Turnips w/Greens

Turnips, members of the cruciferous family of vegetables, along with broccoli, collards, kale and Brussels sprouts, grow in temperate climates throughout the world. Most commonly grown for their white bulbous roots, turnip leaves and sprouts are also edible and highly nutritious. Turnips are a valuable addition to your healthy diet and provide a wide range of health benefits. Turnips can be eaten a number of ways. They can be eaten raw just as you would eat a radish or a carrot or grated and added to salads. Turnips can be roasted, grilled, sautéed, baked or boiled and mashed just like you would make mashed potatoes. In fact, many people boil their turnips with potatoes and mash them together. Turnips are great in salads, casseroles, soups, stews, sautéed as a side dish, or added in a burrito! Their delicate flavor makes them easy to add to many dishes!

Health Benefits of Turnips: Turnips are a great source of vtamins A for healthy growth and development, and for good vision.  Vitamin C for fighting infections and healing.  Vitamin K and Calcium for strong bones.  Folate for a healthy brain. Lutein for healthy eyes and heart.  Turnip greens have a large amount of calcium for strong bones!  Turnips contain a compound which is praised for its cancer prevention properties!







  • 3 large turnips
  • 1 cup cheddar cheese
  • 1 cup shaved parmesan
  • 4 tbsp butter
  • 1/4 cup whole milk
  • fresh thyme
  • salt and pepper


  1. Preheat oven to 375F.
  2. Peel, trim and slice the turnips very thinly. I used my mandoline.
  3. In a cast iron skillet, melt 2 tbsp butter.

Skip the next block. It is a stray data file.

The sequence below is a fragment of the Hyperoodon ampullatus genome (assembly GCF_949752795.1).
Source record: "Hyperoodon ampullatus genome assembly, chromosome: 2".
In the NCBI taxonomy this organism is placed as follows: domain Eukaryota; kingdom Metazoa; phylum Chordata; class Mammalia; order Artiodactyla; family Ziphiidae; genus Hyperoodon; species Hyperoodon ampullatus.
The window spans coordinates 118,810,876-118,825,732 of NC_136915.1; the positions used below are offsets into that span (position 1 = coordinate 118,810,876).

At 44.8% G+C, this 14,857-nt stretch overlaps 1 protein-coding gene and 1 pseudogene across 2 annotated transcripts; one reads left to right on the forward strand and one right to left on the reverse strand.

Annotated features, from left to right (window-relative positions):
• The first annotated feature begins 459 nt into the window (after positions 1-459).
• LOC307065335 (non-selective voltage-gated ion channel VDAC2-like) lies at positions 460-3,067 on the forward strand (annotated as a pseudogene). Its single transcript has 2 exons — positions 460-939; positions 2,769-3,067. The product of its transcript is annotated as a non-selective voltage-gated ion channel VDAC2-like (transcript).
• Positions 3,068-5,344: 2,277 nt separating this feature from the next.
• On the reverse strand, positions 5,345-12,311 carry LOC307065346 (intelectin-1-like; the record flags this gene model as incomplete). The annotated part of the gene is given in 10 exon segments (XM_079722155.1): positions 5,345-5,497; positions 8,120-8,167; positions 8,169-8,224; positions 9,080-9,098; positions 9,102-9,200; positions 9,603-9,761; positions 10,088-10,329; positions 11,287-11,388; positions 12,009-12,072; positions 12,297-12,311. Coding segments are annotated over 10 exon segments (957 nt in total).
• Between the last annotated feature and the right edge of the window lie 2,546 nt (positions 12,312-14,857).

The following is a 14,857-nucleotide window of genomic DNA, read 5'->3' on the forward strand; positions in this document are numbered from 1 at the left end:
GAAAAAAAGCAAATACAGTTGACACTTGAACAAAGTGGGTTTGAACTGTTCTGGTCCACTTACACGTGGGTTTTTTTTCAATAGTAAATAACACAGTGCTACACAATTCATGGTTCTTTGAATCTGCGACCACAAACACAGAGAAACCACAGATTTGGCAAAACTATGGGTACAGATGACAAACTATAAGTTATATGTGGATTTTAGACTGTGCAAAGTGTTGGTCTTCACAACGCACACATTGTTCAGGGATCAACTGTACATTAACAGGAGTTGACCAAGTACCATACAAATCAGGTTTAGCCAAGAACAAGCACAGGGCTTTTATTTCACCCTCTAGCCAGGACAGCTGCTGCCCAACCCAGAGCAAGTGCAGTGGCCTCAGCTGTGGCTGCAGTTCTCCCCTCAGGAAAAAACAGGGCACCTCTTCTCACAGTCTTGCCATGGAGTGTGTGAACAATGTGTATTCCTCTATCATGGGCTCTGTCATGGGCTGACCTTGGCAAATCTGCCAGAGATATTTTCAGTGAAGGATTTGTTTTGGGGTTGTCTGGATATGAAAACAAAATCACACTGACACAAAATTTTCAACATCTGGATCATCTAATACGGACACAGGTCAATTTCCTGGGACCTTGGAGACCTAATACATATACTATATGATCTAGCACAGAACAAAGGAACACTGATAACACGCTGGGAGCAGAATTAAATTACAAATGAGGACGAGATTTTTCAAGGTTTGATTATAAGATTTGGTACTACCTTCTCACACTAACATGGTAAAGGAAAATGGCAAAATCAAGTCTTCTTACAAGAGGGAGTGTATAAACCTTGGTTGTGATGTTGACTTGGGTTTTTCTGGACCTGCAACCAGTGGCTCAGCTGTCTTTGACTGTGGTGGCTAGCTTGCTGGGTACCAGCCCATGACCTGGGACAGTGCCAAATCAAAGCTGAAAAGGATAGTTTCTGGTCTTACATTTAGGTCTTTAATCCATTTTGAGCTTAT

4. Put a layer of turnips on the bottom of the skillet on top of the butter.
  5. Season lightly with salt and pepper and add 1/3 cup cheddar cheese and 1/3 cup parmesan cheese.
  6. Add a tbsp of butter, cut into small pieces and place on top of this layer.
  7. Drizzle 2 tbsp milk over the turnips, top with some fresh thyme.
  8. Repeat steps 4-7 until a total of 3 layers are formed. Finish with a cheesy top.
  9. Bake for 25-30 minute until bubbly and brown.

Lemon Roasted Turnips


  • 4 cups turnip diced
  • 1 tbsp olive oil
  • 1/3 cup low sodium chicken broth low sodium
  • 1 tsp oregano
  • 1/2 tsp salt
  • 1/4 tsp paprika
  • 3 cloves garlic grated
  • 1  lemon juiced and zested
  • 1/4 tsp black pepper
  • 1/4 tsp parsley


  1. Preheat oven to 400 degrees.
  2. Combine olive oil, oregano, salt, pepper, grated garlic, lemon juice and zest, and chicken broth.
  3. Toss with diced turnips. Sprinkle turnips with paprika, for color.
  4. Put them in a preheated oven for 30 minutes, take them out, flip them over and put them back in for another 20 minutes.


Chicken Stew with Turnips & Mushrooms



  • 2 large turnips (about 1 pound), peeled (see Tip) and cut into 1-inch pieces
  • 8 ounces sliced cremini mushrooms
  • 1 medium onion, sliced
  • 4 cups chopped kale
  • 3 cups reduced-sodium chicken broth
  • 1 teaspoon fresh chopped rosemary
  • 3 tablespoons cornstarch
  • 3 tablespoons water


  1. Cut chicken into 1-inch pieces and sprinkle with ¼ teaspoon each salt and pepper.
  2. Heat 1 tablespoon oil in a Dutch oven over medium-high heat. Add the chicken and cook, stirring frequently, until lightly browned, 3 to 4 minutes. Transfer to a plate.
  3. Add the remaining 1 tablespoon oil to the pot. Add turnips, mushrooms, onion and garlic and cook, stirring occasionally, until the onion is limp, 3 to 5 minutes. Add wine and cook, stirring, for 1 minute. Stir in kale, broth and rosemary. Return the chicken and any accumulated juices to the pot; bring to a boil. Reduce heat to maintain a simmer, cover and cook, stirring once or twice, until the turnips are tender, about 10 minutes.
  4. Meanwhile, mix cornstarch and water in a small bowl. Stir the mixture into the stew and cook until thickened, about 3 minutes. Remove from heat and season the stew with the remaining ¼ teaspoon salt.
  • Be sure to peel turnips well to remove all the thick skin before cooking. To peel, cut off one end to create a flat surface so you can keep it steady on the cutting board. Follow the contour of the vegetable with your knife to remove the skin. Or, if you use a vegetable peeler, peel around the root about three times to remove all the fibrous skin.